Free round the world flights, hotel upgrades and bonus stopovers sound too good to be true to you? Well it’s the world savvy travel hackers live in and you can too.
You’ve probably heard about travel hacking before, from people like Chris Guillebeau, a ninja travel hacker, who’s traveled to all 193 countries in the world using air miles to get free flights and stays in hotels along the way.
So much of travel hacking is about being creative and taking the time to follow deals and geek out tracking metrics and numbers. For some it’s a hobby, and for others it’s a full time gig that can save you thousands of dollars every year and get you some major perks and upgrades.
Despite all my years of travel, I’m not yet the savvy travel hacker although now I have my US Credit card I plan on being. It comes down to a couple key points, and it is far less complicated than you think once you start.
The Two Step Travel Hacking Approach
1.) Credit cards
There a number of credit cards that offer tens of thousands of points as a signup bonus which can eventually be redeemed for flying miles. You can find a full list of the best ones here.
You can also find a pretty comprehensive guide to travel hacking a flight here. In general if you’re a US resident you get way better deals on credit cards that give huge bonus sign up points compared to most other countries I’ve investigated (including Australia, New Zealand, Canada and the UK).
The basic premise is use your credit card for EVERY single purchase, pay it off each month in full and rack up miles for every dollar spent, then you can redeem them on major airlines for free flights or hotel stays, or flight or hotel upgrades.
2.) Finding deals
Another way to gain flight miles is to keep up to date with the bonuses that airlines and hotel accommodations are offering. Sometimes just by filling out a survey, they’ll give you 500 frequent flyer miles.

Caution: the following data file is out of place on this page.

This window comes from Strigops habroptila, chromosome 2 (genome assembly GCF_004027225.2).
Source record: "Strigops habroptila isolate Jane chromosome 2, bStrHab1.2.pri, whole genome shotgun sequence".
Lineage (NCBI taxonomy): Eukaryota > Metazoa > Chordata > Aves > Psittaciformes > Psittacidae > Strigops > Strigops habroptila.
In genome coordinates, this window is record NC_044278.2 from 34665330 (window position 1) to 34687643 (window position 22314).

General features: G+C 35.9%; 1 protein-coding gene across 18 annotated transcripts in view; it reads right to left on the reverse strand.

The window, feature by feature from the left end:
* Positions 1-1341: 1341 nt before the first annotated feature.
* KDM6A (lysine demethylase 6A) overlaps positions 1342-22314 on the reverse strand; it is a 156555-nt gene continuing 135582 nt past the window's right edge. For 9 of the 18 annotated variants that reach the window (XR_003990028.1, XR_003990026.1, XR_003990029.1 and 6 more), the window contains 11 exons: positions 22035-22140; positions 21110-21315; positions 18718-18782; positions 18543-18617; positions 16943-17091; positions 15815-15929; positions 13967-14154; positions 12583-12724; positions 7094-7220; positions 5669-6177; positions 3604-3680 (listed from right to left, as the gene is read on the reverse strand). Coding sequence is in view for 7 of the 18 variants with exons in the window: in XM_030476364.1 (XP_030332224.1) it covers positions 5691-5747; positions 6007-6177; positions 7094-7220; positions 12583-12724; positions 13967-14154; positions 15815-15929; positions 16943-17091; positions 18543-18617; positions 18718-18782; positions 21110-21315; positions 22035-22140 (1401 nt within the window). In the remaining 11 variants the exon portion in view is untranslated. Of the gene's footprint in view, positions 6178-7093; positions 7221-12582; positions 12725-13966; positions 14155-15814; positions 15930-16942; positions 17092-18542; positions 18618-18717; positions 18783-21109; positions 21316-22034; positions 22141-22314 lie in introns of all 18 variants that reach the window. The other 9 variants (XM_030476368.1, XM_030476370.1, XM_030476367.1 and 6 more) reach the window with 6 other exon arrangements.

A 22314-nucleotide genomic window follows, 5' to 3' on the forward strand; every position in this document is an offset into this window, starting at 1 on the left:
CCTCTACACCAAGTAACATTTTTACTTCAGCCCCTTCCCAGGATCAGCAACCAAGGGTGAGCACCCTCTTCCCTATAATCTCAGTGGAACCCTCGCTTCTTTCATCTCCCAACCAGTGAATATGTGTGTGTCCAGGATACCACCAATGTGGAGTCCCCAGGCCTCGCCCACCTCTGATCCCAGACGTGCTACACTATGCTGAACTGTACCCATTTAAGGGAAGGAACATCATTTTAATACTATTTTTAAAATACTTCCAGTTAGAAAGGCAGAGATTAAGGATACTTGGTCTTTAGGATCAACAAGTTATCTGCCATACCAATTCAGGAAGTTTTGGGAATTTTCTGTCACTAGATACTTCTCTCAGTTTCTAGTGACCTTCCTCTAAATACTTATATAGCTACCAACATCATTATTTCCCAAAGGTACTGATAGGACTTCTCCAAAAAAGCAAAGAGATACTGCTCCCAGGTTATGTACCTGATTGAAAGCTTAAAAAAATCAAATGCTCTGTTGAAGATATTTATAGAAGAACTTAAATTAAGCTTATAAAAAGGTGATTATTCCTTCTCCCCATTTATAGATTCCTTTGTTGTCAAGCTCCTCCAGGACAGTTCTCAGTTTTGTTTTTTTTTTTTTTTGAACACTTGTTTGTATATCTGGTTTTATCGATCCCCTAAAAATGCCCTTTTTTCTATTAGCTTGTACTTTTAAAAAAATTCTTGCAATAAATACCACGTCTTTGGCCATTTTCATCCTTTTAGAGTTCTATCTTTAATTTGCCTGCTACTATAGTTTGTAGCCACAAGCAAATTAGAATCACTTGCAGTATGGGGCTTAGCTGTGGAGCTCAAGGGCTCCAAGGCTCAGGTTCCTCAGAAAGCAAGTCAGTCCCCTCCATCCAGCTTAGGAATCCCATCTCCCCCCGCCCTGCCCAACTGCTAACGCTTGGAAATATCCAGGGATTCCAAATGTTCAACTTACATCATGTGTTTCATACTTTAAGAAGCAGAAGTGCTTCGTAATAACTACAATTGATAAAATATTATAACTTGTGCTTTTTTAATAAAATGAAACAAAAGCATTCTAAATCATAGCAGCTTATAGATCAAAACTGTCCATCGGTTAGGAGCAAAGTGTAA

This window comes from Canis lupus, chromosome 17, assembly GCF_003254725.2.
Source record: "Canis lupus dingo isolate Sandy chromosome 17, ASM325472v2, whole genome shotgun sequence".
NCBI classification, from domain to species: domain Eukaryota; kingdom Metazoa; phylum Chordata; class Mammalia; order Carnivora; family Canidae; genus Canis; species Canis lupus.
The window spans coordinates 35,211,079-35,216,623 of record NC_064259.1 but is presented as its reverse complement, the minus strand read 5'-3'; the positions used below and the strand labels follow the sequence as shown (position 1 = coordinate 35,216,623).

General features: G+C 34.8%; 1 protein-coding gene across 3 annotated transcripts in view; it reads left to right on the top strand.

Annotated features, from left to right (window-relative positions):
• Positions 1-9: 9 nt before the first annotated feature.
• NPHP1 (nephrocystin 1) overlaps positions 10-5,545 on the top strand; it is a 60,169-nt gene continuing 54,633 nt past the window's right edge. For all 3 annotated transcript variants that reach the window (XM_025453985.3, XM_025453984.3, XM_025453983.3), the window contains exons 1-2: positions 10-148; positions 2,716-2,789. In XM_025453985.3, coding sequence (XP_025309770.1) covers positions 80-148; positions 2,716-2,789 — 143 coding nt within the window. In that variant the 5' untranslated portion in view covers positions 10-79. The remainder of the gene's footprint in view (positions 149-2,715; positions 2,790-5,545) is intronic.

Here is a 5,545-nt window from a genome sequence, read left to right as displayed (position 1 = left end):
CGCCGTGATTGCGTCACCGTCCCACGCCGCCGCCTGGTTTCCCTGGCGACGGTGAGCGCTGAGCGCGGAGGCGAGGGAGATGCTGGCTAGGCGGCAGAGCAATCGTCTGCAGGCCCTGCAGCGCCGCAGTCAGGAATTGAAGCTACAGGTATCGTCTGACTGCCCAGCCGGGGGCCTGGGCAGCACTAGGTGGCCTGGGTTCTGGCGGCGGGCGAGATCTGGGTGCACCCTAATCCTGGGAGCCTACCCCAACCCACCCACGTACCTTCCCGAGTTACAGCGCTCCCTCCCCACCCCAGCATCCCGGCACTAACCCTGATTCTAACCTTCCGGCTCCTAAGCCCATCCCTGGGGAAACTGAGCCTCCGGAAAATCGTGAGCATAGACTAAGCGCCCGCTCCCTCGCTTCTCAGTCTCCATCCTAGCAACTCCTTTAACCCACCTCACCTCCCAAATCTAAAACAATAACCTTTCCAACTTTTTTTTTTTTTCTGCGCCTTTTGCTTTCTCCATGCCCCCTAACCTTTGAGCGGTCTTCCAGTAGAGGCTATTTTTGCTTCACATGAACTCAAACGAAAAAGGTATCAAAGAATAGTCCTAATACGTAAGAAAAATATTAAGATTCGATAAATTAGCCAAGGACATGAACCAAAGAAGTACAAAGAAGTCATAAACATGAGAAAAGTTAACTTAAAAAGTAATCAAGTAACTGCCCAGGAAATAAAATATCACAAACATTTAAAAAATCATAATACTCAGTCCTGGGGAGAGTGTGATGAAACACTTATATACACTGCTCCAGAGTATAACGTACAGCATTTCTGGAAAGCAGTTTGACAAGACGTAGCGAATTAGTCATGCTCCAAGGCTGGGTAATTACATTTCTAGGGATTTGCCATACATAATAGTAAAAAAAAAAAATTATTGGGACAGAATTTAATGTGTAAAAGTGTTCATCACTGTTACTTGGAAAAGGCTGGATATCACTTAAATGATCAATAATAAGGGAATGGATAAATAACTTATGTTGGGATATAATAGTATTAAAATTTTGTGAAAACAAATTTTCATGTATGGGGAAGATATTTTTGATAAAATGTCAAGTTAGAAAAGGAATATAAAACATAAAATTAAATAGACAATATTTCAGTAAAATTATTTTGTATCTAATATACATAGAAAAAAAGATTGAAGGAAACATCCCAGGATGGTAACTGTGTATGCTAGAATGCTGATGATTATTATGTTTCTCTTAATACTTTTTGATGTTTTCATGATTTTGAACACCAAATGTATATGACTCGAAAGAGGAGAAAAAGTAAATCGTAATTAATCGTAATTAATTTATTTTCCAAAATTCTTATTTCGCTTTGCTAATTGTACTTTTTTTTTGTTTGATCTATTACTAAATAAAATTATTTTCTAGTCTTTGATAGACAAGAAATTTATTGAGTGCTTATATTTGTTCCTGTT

There a number of deals, and it can be tough to keep up with them all, which is why Chris created the Travel Hacking Cartel, which can teach you the nuts and bolts of travel hacking while also sending you notifications of the deals, making it dead easy to travel hack.
But travel hacking isn’t limited to just airfare and hotel accommodation. You can also travel hack by saving money on food, the souvenirs you buy, transportation, etc. I talk more about everyday tourist travel hacking and finding bargains here.
Travel hacking isn’t for everyone, but if you’re patient and take the time, you’ll definitely start to see success with it. I cover it in-depth thanks to some great case studies, examples and expert advice in chapter 12 of The Suitcase Entrepreneur book
Creative Travel Hacking Examples in Action
I’m always up for showing people how to game the system and get free flights, but to be honest what interested me most was the fact that I received $200 for every person that signed up.
This was a definite win-win situation. After spending a few months hawking the offer among friends, family, and strangers online, I accrued over $5000 in commissions, enough to fund a couple more adventures overseas.
The affiliate marketing world changed a bit after the banking crisis in 2008, but the great bonus sign-up offers are still out there, and I’m still taking advantage of multiple offers every year.”
Matthew Bailey is an Adventure traveler, Explorer, Writer, Entrepreneur & Maximalist.